INTERVIEW: Jozef Kaban, Head of BMW Design, talks BMW 3 Series

3-Series, News | October 10th, 2018 by 16
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This new G20-generation BMW 3 Series is one of the most drastic changes of any 3 Series generation we’ve seen. It’s so significantly different from …

This new G20-generation BMW 3 Series is one of the most drastic changes of any 3 Series generation we’ve seen. It’s so significantly different from the car it replaces, the F30-gen, in terms of both exterior and interior design. While the interior is largely loved, the exterior is a bit more controversial. To talk about its new design, we recently sat down with Jozef Kaban, Head of BMW Design, to talk the new 3 Series in Paris.

“For me, one of the key issues, we are talking about [an] icon.” said Kaban. “When you look at this car, you can see the genetics of its great past.”

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There are elements of classic BMW styling still remaining in the new G20 3 Series, such as the Hofmeister Kink, the classic Kidney Grilles and the dual halo headlights. However, it’s not hard to see that all of these classic BMW design elements have been modified rather significantly. For instance, the Hofmeister Kink now seems more arrow-like, the Kidney Grilles are merged together and the halos have their heads chopped off. Still, it’s an evolution of BMW’s classic design language and that fact isn’t hard to see.

“Looking first, at the car from a distance, the proportions [have] definitely stayed. As always as you expect from a 3 Series, perfectly balanced, front overhang is very short, the bonnet is very long and the beginning of the A-pillar nicely divides the car,” he said.

“What I like about the car is that even though it’s a limousine, the combination of these proportions and the clean new design languages gives the car strengths of sportiness and luxury.”

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The aforementioned Hofmeister Kink is one of the most iconic BMW design cues in the brand’s history, so naturally the new 3er’s has been a bit of a lightening rod. So we obviously asked Kaban about it.

“The Hofmeister Kink, it’s different,” said Kaban. “The cool thing about it is that it, optically, made the window a little bit longer and got even more coupe-like.” So Kaban feels that it combines tradition with a sportier trend.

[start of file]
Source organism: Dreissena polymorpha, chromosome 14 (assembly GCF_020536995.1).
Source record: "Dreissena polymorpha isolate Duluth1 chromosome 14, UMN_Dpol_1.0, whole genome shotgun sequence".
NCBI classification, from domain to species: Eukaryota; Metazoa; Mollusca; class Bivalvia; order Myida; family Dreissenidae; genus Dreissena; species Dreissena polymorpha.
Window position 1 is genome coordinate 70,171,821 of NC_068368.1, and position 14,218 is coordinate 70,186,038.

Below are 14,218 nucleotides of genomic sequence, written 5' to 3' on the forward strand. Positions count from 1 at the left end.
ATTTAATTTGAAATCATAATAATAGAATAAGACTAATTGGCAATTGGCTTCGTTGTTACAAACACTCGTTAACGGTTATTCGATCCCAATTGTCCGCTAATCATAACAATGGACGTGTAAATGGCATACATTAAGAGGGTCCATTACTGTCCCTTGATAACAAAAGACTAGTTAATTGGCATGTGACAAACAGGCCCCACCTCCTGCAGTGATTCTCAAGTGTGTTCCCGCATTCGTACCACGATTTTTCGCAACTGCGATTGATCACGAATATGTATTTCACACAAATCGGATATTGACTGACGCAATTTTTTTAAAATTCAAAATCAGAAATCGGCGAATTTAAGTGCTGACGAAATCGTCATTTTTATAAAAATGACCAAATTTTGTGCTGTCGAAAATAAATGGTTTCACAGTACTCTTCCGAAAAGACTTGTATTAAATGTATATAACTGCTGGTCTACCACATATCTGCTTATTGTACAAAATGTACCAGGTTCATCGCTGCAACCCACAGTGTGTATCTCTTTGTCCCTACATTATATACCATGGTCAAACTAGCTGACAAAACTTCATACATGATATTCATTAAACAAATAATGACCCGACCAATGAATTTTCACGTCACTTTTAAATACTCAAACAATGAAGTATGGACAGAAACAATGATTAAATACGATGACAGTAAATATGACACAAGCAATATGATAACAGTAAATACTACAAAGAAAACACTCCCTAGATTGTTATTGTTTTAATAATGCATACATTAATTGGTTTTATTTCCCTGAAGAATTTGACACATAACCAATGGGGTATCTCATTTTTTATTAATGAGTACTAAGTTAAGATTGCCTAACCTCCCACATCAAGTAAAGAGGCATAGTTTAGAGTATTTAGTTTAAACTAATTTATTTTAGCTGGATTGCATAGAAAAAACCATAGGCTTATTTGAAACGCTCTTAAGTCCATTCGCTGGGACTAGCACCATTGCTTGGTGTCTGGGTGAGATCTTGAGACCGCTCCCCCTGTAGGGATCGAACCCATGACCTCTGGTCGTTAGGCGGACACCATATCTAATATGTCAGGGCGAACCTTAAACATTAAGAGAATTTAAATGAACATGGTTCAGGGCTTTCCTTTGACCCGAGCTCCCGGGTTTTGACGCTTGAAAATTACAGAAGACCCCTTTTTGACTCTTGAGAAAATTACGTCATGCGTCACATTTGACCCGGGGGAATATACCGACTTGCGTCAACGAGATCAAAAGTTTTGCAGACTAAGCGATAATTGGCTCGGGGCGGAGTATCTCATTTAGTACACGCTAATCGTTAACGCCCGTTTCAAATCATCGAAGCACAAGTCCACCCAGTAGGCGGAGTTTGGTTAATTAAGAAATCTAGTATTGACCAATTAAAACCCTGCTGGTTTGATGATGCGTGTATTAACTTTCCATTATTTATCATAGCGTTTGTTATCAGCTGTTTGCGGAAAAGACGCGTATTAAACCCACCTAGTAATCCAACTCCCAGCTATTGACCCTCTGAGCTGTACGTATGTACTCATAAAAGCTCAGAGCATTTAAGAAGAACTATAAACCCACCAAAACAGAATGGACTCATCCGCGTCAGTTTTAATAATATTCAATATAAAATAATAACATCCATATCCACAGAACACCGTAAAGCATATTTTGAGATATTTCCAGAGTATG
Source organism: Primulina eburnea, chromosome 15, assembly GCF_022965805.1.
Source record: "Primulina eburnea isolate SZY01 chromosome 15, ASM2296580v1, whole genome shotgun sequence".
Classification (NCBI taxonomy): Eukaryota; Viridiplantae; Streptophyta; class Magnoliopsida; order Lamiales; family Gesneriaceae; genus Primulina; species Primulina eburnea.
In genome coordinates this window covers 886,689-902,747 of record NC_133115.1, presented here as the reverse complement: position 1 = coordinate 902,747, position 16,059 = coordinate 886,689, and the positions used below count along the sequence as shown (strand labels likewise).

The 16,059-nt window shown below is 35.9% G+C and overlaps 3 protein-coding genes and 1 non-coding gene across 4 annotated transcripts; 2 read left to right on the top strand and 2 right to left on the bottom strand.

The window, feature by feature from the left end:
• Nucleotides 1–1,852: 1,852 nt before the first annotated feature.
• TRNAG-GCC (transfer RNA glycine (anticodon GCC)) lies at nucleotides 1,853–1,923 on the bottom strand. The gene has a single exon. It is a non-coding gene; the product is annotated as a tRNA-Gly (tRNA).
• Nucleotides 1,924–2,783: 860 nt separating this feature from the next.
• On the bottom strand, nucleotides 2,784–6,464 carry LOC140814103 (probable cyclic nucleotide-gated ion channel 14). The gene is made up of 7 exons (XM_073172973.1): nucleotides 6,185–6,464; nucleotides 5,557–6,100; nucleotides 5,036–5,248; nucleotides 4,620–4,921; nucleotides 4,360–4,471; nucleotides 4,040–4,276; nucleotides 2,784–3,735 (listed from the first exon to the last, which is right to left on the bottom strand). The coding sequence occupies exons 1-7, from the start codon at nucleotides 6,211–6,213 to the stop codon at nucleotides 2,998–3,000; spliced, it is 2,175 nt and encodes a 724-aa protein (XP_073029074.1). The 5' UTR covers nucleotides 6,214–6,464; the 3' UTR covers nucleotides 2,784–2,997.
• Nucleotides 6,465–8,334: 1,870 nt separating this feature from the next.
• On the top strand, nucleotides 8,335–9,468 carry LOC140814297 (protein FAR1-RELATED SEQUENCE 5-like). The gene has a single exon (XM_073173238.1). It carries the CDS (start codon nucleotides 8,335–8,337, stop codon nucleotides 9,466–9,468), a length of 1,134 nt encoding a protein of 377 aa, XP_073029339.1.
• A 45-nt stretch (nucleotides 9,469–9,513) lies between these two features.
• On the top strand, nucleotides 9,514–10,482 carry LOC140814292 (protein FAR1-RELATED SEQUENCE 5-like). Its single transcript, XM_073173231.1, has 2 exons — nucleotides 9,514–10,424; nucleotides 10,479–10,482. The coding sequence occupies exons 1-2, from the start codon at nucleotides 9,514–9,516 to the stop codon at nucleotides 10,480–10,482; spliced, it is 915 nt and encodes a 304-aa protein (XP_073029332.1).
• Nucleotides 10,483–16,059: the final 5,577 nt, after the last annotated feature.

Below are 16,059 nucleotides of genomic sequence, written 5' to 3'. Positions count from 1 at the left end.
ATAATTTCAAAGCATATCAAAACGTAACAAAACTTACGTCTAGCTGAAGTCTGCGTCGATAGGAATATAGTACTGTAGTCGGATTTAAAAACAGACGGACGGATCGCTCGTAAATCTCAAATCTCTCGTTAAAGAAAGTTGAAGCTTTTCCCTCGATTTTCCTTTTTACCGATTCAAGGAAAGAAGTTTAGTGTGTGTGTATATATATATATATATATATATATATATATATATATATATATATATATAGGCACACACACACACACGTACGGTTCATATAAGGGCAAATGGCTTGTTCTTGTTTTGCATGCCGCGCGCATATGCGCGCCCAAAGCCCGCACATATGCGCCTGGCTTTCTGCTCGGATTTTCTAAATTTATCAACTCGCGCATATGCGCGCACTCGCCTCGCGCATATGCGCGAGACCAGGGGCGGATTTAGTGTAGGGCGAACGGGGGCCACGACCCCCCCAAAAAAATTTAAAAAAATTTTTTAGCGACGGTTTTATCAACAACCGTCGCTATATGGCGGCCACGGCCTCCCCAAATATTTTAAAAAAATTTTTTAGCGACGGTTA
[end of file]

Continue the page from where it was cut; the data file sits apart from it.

We also asked Kaban about the new taillights of the 3 Series. Rather than the more traditional L-shape taillights, these are a bit more rectangular. Although, the L-shape is still present in the red portion of the taillight, a clear turn signal fills in the space of the “L”, making the entire unit more of a rectangle. It’s a bit of a different design for a modern BMW but wouldn’t be that out of the ordinary many years ago.

“They are very three-dimensionally shaped and they show the sculpture [of the] L-shape very well.”

We then asked Kaban about the interior. While very good looking and boasting a ton of new tech, it’s a pretty significant departure from the F30-generation’s interior which it replaced.

“The combination of clean surfaces and the much more reduced lines open a completely different luxury experience. When you sit in the car, you have clear focus on displays in front of you,” he said.

What’s interesting is that this 3 Series’ design was actually finished by the time Kaban got to BMW. So it’s not really his car. Which is why we wanted to know what Kaban felt about the future of BMW’s design and where it’s headed.

“I still believe the best time is always in front of us,” said Kaban. “It’s not anymore just about the fun of driving, which we still want to keep,but as well the possibilities to experience space which is somehow only yours. Maybe yours more than anything else.”

The last question we asked him is one that, on the face of it, might upset some enthusiasts. We wanted to know if Kaban felt that any of BMW’s classic and iconic design elements, such as the famed Kidney Grilles and Hofmeister Kink, hold the brand and its designs back.

“If you don’t have any heritage, you might miss a lot. But if you have too much, it could be a problem.”

“We have many possibilities. We have a great past but it’s not the past but the future that is interesting for us. Therefor, we have to know and we will try our best to combine the right things from the past but [with] much more of the great things from the future”.

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